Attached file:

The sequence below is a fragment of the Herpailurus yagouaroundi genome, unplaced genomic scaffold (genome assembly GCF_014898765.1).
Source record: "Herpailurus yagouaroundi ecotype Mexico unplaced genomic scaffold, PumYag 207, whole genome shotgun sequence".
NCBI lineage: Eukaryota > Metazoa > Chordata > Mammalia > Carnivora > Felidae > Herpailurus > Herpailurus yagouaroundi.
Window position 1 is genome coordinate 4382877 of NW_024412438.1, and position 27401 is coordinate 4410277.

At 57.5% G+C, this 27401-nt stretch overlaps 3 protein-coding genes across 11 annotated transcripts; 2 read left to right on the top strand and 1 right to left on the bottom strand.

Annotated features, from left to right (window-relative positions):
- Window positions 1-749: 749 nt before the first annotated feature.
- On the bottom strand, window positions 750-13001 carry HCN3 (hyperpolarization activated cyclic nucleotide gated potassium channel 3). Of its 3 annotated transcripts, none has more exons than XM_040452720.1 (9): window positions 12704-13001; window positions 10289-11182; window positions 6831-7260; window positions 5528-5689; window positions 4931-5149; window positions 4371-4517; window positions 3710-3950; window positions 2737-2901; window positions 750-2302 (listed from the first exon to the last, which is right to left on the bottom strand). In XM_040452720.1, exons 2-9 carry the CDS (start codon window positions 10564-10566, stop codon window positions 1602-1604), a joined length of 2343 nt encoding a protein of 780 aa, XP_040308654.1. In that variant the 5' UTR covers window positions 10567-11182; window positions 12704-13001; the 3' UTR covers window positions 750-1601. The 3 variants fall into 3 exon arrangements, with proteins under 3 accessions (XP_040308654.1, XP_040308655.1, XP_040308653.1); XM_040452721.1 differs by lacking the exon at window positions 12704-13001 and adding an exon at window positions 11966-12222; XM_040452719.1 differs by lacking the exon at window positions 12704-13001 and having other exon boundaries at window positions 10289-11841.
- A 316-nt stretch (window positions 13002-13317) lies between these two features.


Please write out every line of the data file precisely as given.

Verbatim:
The sequence below is a fragment of the Herpailurus yagouaroundi genome, unplaced genomic scaffold (genome assembly GCF_014898765.1).
Source record: "Herpailurus yagouaroundi ecotype Mexico unplaced genomic scaffold, PumYag 207, whole genome shotgun sequence".
NCBI lineage: Eukaryota > Metazoa > Chordata > Mammalia > Carnivora > Felidae > Herpailurus > Herpailurus yagouaroundi.
Window position 1 is genome coordinate 4382877 of NW_024412438.1, and position 27401 is coordinate 4410277.

At 57.5% G+C, this 27401-nt stretch overlaps 3 protein-coding genes across 11 annotated transcripts; 2 read left to right on the top strand and 1 right to left on the bottom strand.

Annotated features, from left to right (window-relative positions):
- Window positions 1-749: 749 nt before the first annotated feature.
- On the bottom strand, window positions 750-13001 carry HCN3 (hyperpolarization activated cyclic nucleotide gated potassium channel 3). Of its 3 annotated transcripts, none has more exons than XM_040452720.1 (9): window positions 12704-13001; window positions 10289-11182; window positions 6831-7260; window positions 5528-5689; window positions 4931-5149; window positions 4371-4517; window positions 3710-3950; window positions 2737-2901; window positions 750-2302 (listed from the first exon to the last, which is right to left on the bottom strand). In XM_040452720.1, exons 2-9 carry the CDS (start codon window positions 10564-10566, stop codon window positions 1602-1604), a joined length of 2343 nt encoding a protein of 780 aa, XP_040308654.1. In that variant the 5' UTR covers window positions 10567-11182; window positions 12704-13001; the 3' UTR covers window positions 750-1601. The 3 variants fall into 3 exon arrangements, with proteins under 3 accessions (XP_040308654.1, XP_040308655.1, XP_040308653.1); XM_040452721.1 differs by lacking the exon at window positions 12704-13001 and adding an exon at window positions 11966-12222; XM_040452719.1 differs by lacking the exon at window positions 12704-13001 and having other exon boundaries at window positions 10289-11841.
- A 316-nt stretch (window positions 13002-13317) lies between these two features.